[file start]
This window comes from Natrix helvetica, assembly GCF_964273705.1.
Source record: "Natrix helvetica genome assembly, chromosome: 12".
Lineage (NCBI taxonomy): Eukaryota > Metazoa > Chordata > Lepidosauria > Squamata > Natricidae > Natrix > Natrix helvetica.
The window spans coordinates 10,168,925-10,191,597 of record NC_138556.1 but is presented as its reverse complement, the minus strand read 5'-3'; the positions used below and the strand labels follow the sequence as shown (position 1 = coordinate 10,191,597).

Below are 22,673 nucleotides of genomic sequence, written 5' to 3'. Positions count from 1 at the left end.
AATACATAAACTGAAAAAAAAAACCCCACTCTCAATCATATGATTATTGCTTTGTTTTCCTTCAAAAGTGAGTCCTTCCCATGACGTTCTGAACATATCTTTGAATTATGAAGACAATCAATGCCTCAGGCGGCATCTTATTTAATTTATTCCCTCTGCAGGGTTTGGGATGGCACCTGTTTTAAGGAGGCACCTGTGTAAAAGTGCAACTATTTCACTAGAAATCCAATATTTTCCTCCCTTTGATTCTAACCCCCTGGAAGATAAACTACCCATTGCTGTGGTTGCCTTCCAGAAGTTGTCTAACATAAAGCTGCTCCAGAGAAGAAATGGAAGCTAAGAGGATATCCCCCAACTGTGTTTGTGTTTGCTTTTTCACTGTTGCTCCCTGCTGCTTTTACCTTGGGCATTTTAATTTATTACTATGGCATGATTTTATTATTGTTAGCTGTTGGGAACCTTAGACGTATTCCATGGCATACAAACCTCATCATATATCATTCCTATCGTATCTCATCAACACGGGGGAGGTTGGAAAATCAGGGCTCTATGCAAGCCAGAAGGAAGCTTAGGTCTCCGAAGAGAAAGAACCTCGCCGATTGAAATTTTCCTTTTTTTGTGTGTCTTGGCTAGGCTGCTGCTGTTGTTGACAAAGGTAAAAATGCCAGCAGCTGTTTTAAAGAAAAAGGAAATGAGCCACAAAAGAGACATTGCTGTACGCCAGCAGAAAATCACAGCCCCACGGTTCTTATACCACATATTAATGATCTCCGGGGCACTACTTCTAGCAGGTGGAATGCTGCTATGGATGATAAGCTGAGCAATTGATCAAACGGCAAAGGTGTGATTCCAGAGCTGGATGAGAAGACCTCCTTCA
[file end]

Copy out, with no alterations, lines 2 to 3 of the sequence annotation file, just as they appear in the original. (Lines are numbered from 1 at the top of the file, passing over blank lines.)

Source record: "Natrix helvetica genome assembly, chromosome: 12".
Lineage (NCBI taxonomy): Eukaryota > Metazoa > Chordata > Lepidosauria > Squamata > Natricidae > Natrix > Natrix helvetica.